Spotlight: Go Red for a Good Cause

Spotlight: Go Red for a Good Cause

Date Published:
Wednesday, January 23, 2013

It’s a common misperception that heart disease shouldn’t be considered as a serious threat among women.

Despite statistics from the American Heart Association showing that one in three U.S. women die from heart disease - making it the leading cause of death for American women - only 20 percent of women say they believe that heart disease is the greatest threat to their health.

The UNC Charlotte College of Health and Human Services has joined the American Heart Association’s Go Red for Women Campaign to raise awareness for women’s heart disease prevention. In addition to a student poster contest, mix and mingle event, and social media campaign, the College will participate in National Wear Red Day. CHHS faculty and staff ask that every member of the UNC Charlotte campus community join them in this show of support for women by wearing red on Friday, Feb. 1.

Thanks to heart health awareness campaigns, such as the Go Red for Women Campaign - which is celebrating its 10th anniversary this year - 21 percent fewer women die from heart disease, and 23 percent more realize that heart disease is the biggest threat to their health.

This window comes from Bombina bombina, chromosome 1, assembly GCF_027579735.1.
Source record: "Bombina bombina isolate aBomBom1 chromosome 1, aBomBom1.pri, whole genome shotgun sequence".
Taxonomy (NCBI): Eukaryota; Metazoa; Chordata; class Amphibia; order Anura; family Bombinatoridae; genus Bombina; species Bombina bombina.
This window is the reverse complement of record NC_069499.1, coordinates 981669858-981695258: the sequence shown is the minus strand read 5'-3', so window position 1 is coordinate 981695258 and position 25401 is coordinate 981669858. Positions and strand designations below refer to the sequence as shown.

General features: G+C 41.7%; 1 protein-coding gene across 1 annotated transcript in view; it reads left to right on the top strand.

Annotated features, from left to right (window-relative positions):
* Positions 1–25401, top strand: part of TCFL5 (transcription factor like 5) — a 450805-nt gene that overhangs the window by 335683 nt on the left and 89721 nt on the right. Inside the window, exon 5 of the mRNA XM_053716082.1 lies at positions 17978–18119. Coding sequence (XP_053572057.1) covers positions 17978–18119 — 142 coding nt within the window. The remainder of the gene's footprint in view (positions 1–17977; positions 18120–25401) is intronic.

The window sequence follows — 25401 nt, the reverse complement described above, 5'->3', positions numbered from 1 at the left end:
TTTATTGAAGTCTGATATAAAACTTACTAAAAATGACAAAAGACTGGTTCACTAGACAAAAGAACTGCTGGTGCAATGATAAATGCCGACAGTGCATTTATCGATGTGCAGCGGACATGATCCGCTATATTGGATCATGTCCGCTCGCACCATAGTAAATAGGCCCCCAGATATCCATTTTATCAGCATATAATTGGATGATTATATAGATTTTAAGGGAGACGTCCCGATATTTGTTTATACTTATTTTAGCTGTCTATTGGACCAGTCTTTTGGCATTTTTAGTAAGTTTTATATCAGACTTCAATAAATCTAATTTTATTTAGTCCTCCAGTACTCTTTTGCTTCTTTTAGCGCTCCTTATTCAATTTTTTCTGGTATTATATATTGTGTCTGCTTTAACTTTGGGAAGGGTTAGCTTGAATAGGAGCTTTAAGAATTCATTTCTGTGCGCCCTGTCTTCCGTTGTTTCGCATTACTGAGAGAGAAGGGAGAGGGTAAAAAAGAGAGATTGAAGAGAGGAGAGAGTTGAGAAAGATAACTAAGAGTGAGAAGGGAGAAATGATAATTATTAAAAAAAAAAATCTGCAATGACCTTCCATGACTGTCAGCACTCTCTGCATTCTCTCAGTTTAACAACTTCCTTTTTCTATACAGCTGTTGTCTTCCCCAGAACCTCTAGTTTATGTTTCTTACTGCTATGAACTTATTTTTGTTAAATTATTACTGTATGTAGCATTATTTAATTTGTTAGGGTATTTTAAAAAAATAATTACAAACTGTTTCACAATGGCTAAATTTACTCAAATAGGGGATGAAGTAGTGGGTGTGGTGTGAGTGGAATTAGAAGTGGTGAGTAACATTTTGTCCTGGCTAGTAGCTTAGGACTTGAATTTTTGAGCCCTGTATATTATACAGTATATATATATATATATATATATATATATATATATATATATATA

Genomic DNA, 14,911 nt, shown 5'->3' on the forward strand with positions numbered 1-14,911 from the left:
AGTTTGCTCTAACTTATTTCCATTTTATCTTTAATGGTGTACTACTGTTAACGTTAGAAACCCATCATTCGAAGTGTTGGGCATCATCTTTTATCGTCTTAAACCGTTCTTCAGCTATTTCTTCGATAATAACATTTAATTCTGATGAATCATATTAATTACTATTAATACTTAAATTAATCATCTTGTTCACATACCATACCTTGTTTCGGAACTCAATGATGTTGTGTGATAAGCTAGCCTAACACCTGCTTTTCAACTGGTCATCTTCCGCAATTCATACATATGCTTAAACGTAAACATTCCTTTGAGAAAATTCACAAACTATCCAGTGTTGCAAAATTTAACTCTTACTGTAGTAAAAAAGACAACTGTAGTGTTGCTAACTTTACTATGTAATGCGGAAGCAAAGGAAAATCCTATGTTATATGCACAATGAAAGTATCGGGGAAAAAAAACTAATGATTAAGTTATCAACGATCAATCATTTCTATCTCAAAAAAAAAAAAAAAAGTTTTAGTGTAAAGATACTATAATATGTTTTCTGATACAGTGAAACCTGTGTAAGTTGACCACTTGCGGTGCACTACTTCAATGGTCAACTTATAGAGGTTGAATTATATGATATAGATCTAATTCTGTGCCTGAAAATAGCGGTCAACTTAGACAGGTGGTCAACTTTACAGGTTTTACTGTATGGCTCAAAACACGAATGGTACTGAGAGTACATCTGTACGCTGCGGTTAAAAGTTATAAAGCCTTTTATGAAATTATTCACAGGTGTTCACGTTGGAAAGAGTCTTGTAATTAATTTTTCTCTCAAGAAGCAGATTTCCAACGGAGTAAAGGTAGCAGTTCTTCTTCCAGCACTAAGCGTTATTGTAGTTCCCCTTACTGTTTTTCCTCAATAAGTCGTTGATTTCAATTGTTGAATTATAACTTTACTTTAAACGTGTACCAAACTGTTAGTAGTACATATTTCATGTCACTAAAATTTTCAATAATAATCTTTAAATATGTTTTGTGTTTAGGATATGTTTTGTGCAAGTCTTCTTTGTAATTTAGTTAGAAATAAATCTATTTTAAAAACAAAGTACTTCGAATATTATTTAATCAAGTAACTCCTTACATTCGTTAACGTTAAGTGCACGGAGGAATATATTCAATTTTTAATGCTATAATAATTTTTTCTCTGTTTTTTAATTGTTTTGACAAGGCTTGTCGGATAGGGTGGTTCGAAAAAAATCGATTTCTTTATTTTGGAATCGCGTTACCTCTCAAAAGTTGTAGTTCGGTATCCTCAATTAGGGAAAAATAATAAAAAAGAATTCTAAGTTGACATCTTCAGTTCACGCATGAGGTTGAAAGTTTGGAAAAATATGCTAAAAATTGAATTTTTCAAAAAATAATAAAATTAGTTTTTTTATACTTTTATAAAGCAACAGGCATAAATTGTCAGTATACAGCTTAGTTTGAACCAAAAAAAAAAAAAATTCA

The UNC Charlotte College of Health and Human Services has joined the American Heart Association’s Go Red for Women Campaign to raise awareness for women’s heart disease prevention.

Manage Your Risk

Heart disease doesn’t just affect older adults. Women in their 20s and 30s continuously make health choices - from birth control methods to diet - that can increase their short- and long-term risk for heart disease. Women who take birth control pills and smoke, for example, may increase their heart disease risk by 20 percent, according to the American Heart Association.

So what can you - or your wife, sister or daughter - do to ensure heart health now and in the future? The American Heart Association lists these tips for women of all ages:

20s

  • Know the numbers (weight, blood pressure, cholesterol level) that impact your heart health. Make an effort to keep these numbers at healthy levels.
  • Check your family history. Some forms of heart disease may be symptoms of genetic disorders.
  • Don’t smoke and avoid secondhand smoke.
  • Drink in moderation.
  • Choose your method of birth control carefully. Some forms pose a higher risk for heart disease than others.

30s

  • Tame your stress. Adrenaline released into your blood stream by your body can cause your heart rate and blood pressure to increase. Constant stress prevent your heart from resting, damaging your arteries’ walls.
  • Make your health a priority.
  • Choose your method of birth control carefully.

40s

  • Strive for balance and less stress.
  • Make your well-being a priority.
  • See your doctor for regular checkups.

50s

  • Monitor any changes in your body and keep an open dialogue with your doctor.
  • Know the numbers (weight, blood pressure, cholesterol level) that impact your heart health.
  • Watch what you eat.
  • Continue to exercise.

60s and beyond

  • Know your risk by continuing to attend doctor’s appointments.
  • Keep moving.

Additional information about the campaign can be found on the College of Health and Human Services' website.